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Bulle Rock puts LPGA on firmer turf


It all came down to bread.

The bread that the Paterakis family has been making and supplying to McDonald's for 41 years, and, figuratively speaking, the bread the McDonald's LPGA Championship had been losing during its last two years at the DuPont Country Club in Wilmington, Del.

When the contributions the tournament earmarked for the Ronald McDonald Charities began to drop dramatically, falling last year some $600,000 to $1.6 million, co-chairmen Herb Lotman and Frank Quinn began seriously entertaining offers from venues outside the one where the event was played for 11 years.

"What happened in Wilmington was that we had been there a long, long time. The corporate sponsorship that was there in the beginning was not there in the end," Quinn said last month. "When the money is not there, then you've got decisions that you have to make."

The result is the LPGA Championship becoming the first women's major tournament in the Baltimore area since 1988. The $1.8 million tournament will be played at Bulle Rock in Havre de Grace beginning tomorrow, and running through Sunday.

According to Quinn, the decision to move the tournament began formulating two years ago when the event lost its Wilmington-based presenting sponsor, AIG.

Then, during tournament week last year, Lotman was reading an article in a local golf magazine about the relatively unknown gem of a course renowned designer Pete Dye built that opened in Harford County seven years ago. Lotman didn't realize the connection McDonald's had to Bulle Rock.

"Herb sees that Johnny [Paterakis] bought the golf course," said Quinn. "At the same time there are people from the South and other places that are wooing us, and offering us lots of money to move. We had a chance to move right down the street."

The Paterakis family, part of a consortium that bought Bulle Rock 20 months ago, made McDonald's a deal better than a Happy Meal: It would not charge for use of its five-star course and would renovate the infrastructure to make it worthy of a major championship setting.

Whether moving the tournament away from a tight-knit community and taking a more regional approach was a sound business decision will become evident this week, as will the question of whether the course itself lives up to the gospel that has spread throughout the golf community since it opened.

Over the 11 years that the tournament was played in Wilmington, attendance fluctuated, often due to the weather. The best year was in 1994 when the tournament first moved to DuPont and drew 102,800. Last year, when Friday's round was rained out, attendance dropped to a low of 75,000.

According to LPGA commissioner Ty Votaw, tournament officials have told him that advance ticket sales are up "over 400 percent" from last year.

"Whether that means a whole lot of people in Wilmington walked in the week of the tournament, I don't know," Votaw said earlier this year. "They wouldn't have made the move if they didn't think it was an upgrade, and we wouldn't have approved the move unless we thought it was a step up.

"How the region responds to the event, time will tell on that. Predictions are dangerous things, but everyone from the top of McDonald's to the players, everyone is excited about coming to this new venue because we've heard wonderful things about it."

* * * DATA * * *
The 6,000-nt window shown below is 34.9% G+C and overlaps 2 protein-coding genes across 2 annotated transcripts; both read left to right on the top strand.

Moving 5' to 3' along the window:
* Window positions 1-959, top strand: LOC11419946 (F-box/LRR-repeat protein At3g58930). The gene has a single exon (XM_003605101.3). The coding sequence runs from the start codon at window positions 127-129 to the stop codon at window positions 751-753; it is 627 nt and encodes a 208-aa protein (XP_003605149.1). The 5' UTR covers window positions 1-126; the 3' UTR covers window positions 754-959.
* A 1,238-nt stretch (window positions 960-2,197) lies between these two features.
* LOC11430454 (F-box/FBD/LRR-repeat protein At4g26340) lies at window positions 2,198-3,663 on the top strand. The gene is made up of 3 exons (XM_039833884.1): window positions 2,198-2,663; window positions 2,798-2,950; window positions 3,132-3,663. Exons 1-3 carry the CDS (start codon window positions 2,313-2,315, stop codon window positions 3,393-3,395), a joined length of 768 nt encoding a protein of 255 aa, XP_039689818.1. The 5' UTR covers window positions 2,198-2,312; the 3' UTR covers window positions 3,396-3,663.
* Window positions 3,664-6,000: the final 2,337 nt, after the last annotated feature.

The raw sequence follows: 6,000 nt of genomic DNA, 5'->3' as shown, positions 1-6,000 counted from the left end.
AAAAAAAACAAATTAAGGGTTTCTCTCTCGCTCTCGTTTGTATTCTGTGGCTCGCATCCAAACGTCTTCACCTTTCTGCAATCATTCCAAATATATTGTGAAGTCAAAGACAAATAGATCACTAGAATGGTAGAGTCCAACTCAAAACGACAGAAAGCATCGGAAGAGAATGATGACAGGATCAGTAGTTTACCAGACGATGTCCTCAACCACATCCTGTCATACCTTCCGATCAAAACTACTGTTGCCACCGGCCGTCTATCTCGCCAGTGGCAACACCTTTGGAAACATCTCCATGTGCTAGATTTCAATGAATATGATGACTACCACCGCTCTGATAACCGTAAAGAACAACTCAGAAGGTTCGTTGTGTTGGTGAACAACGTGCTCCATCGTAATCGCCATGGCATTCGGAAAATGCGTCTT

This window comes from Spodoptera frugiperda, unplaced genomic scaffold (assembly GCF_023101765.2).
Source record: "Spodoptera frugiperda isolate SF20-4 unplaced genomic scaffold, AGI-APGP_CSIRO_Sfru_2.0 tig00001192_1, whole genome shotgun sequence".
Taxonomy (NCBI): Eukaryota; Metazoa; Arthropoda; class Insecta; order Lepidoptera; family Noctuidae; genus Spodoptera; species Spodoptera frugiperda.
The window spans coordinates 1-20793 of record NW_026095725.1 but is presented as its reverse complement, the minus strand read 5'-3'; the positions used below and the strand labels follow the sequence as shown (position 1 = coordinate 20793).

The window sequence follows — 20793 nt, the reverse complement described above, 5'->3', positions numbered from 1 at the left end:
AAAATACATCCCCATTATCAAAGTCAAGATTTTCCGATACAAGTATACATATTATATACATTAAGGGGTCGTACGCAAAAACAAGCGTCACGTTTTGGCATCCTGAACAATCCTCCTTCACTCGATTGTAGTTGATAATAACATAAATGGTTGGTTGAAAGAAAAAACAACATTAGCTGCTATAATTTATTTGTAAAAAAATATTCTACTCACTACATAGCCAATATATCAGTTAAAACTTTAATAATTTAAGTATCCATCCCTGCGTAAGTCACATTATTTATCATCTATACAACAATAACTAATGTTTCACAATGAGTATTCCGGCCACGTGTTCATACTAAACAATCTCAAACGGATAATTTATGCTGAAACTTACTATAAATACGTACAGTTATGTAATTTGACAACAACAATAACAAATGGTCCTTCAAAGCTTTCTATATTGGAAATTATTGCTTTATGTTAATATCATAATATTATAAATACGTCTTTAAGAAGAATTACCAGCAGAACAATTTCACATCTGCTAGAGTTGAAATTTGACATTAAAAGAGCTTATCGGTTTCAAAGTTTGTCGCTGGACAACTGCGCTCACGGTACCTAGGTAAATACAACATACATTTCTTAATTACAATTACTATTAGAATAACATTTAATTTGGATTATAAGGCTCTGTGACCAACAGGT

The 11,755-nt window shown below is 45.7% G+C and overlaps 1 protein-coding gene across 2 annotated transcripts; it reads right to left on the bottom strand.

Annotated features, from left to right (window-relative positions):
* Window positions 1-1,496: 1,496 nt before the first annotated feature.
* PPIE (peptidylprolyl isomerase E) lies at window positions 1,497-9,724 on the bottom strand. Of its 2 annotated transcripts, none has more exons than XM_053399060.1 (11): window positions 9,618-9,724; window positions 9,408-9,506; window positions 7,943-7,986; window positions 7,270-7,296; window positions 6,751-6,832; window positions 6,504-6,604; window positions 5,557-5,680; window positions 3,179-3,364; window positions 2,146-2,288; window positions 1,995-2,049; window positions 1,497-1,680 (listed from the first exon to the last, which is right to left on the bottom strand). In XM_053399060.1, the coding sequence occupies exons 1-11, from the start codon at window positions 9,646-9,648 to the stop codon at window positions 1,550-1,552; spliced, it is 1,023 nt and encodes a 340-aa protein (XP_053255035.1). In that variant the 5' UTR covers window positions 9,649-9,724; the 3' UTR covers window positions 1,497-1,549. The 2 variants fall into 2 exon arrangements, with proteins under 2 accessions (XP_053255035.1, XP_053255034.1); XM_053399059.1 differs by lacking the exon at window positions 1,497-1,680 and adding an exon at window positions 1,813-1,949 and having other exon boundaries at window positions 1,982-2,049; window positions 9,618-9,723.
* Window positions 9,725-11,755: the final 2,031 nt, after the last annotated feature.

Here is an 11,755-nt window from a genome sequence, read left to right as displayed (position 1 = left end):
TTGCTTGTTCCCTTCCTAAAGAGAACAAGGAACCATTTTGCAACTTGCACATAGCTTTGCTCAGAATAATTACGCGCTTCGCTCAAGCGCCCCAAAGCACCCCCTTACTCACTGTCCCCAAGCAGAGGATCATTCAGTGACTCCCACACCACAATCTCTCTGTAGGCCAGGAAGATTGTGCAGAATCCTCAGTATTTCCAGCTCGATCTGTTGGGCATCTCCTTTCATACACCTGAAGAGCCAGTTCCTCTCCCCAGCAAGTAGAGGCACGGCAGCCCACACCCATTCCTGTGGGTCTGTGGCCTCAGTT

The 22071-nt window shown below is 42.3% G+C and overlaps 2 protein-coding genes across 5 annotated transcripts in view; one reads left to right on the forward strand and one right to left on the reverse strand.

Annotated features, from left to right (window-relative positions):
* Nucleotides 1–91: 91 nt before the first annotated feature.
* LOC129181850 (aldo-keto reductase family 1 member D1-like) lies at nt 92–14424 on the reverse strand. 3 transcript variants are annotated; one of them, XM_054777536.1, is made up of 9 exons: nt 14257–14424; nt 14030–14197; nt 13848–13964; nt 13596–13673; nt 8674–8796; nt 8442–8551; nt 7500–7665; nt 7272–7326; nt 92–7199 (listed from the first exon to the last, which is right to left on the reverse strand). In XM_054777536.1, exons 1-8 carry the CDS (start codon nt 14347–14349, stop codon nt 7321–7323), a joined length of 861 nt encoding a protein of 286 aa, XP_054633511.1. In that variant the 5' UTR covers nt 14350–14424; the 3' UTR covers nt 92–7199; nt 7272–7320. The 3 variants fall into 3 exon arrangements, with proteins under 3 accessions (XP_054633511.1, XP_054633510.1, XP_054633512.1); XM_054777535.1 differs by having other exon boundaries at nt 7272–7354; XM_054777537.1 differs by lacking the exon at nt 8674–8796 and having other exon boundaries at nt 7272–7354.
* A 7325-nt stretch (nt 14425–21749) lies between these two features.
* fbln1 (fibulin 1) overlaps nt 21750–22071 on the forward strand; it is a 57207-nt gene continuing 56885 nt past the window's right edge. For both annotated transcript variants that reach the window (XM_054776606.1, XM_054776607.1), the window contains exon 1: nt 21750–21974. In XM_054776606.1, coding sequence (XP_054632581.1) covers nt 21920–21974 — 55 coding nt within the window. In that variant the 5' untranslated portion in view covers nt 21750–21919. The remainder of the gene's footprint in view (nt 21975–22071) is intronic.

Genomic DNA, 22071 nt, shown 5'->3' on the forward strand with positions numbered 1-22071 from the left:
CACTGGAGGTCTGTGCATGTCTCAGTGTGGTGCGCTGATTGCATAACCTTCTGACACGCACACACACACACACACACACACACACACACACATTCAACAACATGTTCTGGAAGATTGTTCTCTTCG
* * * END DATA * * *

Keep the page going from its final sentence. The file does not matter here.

Quinn believes that the regional approach will work for a variety of reasons: easier access off I-95 and parking at Ripken Stadium in Aberdeen than there was in Wilmington, where some had to park a half-hour away; also, the opportunity to draw from both Baltimore and Philadelphia.

The one potential glitch, this year, is the fact that the McDonald's LPGA Championship will have competition from the PGA Tour's Booz Allen Classic. This year Booz Allen will be played at famed Congressional Country Club in Bethesda, with a field that will include all the top names aside from Tiger Woods.

"This has always been our week, it's unfortunate that this year it also happens to be the week of the Booz Allen," said Quinn. "What other tours do we have no control over. We certainly hope that the people will want to come up to see Annika [Sorenstam] and the wonderful players we have here."

As happened when the tournament left Bethesda Country Club for DuPont in 1994, the players themselves have mixed feelings about leaving Wilmington, where the LPGA has staged a tournament every year since 1985. (The McDonald's Championship predated the LPGA Championship at DuPont.)

"I love that golf course," said Kelli Kuehne. "It's a beautiful golf course, very difficult. You don't go out and shoot 65 on that course, you shoot a couple under and you lap the field. That's what a major championship is supposed to be."

While she had warm feelings for the golf fans of Wilmington, the volunteers who worked at the tournament and the families who hosted many players for a number of years, veteran Rosie Jones is glad to be leaving DuPont.

"I think it was time for a change," Jones said earlier this year. "I don't think that venue ever fit us well, unfortunately. It didn't have the practice facility that we needed, I think the golf course was never in great shape, I don't think they put the money in it to hold a major championship."

Quinn said that about 65 percent of the volunteer staff that worked in Wilmington will be at Bulle Rock, and that those who could have kept the event at DuPont did little to change the downward spiral in terms of corporate and community support the past two years.

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